The Bahá’í House of Worship of North America

The Bahá’í House of Worship in Wilmette, Illinois, is one of eight dedicated temples of the Bahá’í faith in the world. Construction was begin in 1922 and the finished temple was dedicated in May 1953. The House of Worship is the oldest Bahá’í House of Worship in the world.Bahai Temple-0282

It is an incredibly beautiful building. I spent an hour photographing the temple last evening.  Struck by its beauty, I  returned this morning to take some additional photos.  Here are a number of my photos. I had difficult time choosing among them. As the evening sun set and the morning sun rose, the lighting changed continuously. Each change inspired another photo, as a I tried to capture the soul of this amazing building.

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Ordered Chaos

DTE recently replaced the substation in East Grand Rapids. Someone apparently forgot to remind DTE to turn off the lights to conserve energy.  The lights remain on all night long, but make for interesting pictures, I think.  The challenge is to find the angles that bring some order to the wires and equipment.  I hope I have done so here.

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Sunsets from Sleeping Bear Point

I was able to spend a couple of nights on the Leelanau Peninsula this weekend to continue my efforts to capture this beautiful area in photos that do it justice.  Since I stayed on the Peninsula rather than taking a day trip, I was able to try my hand at capturing the sunsets.

Each night, I climbed the dune at Sleeping Bear Point, near Glen Haven, to get 360 degree view.  To the west was Lake Michigan, the Manitou Passage and South Manitou Island.

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To the east was the town of Glen Arbor on Sleeping Bear Bay, pictured in the lingering glow after the sun had set.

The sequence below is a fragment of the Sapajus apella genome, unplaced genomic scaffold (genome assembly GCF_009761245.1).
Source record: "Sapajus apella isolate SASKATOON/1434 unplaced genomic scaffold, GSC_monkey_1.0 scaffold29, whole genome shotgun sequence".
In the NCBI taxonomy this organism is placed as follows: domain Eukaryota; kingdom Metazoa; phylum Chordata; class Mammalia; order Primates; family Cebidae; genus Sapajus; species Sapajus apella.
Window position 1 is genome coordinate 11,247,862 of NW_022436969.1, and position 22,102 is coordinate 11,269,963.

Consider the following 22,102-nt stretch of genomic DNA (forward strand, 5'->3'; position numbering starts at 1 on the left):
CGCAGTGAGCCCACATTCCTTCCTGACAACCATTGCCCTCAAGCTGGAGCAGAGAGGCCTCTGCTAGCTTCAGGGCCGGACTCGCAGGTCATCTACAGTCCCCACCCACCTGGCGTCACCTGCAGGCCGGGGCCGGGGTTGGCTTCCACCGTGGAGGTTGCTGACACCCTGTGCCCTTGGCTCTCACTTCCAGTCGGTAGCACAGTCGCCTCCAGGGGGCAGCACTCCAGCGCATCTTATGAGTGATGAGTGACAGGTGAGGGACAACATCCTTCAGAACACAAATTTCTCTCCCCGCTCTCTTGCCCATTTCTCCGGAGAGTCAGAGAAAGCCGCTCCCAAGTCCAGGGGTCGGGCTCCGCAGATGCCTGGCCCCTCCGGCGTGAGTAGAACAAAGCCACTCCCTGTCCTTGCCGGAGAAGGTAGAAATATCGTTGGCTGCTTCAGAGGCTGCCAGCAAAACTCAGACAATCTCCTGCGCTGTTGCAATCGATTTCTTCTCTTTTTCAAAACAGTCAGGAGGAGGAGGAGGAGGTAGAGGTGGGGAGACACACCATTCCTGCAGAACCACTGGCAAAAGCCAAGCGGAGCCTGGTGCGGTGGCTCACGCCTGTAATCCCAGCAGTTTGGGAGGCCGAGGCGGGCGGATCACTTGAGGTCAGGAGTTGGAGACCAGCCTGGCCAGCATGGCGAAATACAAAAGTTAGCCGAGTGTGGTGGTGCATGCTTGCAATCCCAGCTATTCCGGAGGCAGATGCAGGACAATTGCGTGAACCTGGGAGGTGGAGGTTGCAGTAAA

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Neither of the sunsets I witnessed were anywhere near as stunning as some of the spectacular sunsets my family and I have witnessed sitting on the beach, but even a so-so sunset on the Peninsula is pretty awe inspiring.

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Fouch Cemetery

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All around the countryside in Michigan are little, family cemeteries.  Many have been overgrown and are forgotten.  That was true of the Fouch Cemetery in Leelanau County until 2010, when John Sawyer, a retired Traverse City Light & Power maintenance employee, was driving on Fouch Road and noticed an American flag along the side of the road. Upon investigating, he realized the flag marked the grave of John Beatty (“J.B.”) Thacker, a Civil War veteran.  Next to Thacker’s grave was that of his wife, Emily Fouch Thacker, who died in late 1868.  Sawyer determined to restore the cemetery and set about doing that with the assistance of some local businesses.  The whole story is retold here, in the Traverse City Record Eagle

I stopped briefly at the cemetery the other day and took a few photos.  The 50-by-100 foot cemetery is home to seven graves:

  • Fouch, Hanerah, b. May 07, 1878, d. Aug 30, 1893
  • Fouch, William, b. Mar 28, 1870, d. Dec 25, 1890
  • Fox, George, b. Sep 05, 1854, d. Sep 14, 1942
  • Fox, Mary, b. Oct 05, 1859, d. Oct 08, 1933
  • Fox, William H., b. Jul 30, 1894, d. Feb 03, 1919
  • Thacker, Emily Fouch, b. Oct 31, 1838, d. Dec 02, 1869
  • Thacker, John Beatty, b. Mar 29, 1824, d. Mar 13, 1893

 

 

 

Closer to home

I stayed home this weekend, without plans to shoot.  But, the fog early yesterday had me running for my camera and heading up to Pickerel Lake.  Along the way I stopped to take a photo of this red gate that has always caught my attention.IMG_9749_50_51

At Pickerel Lake, the fog did not disappoint. (Click on photos to see larger.)

I headed back this morning to take these two photos.  I attempted them yesterday, but was disappointed with the results.

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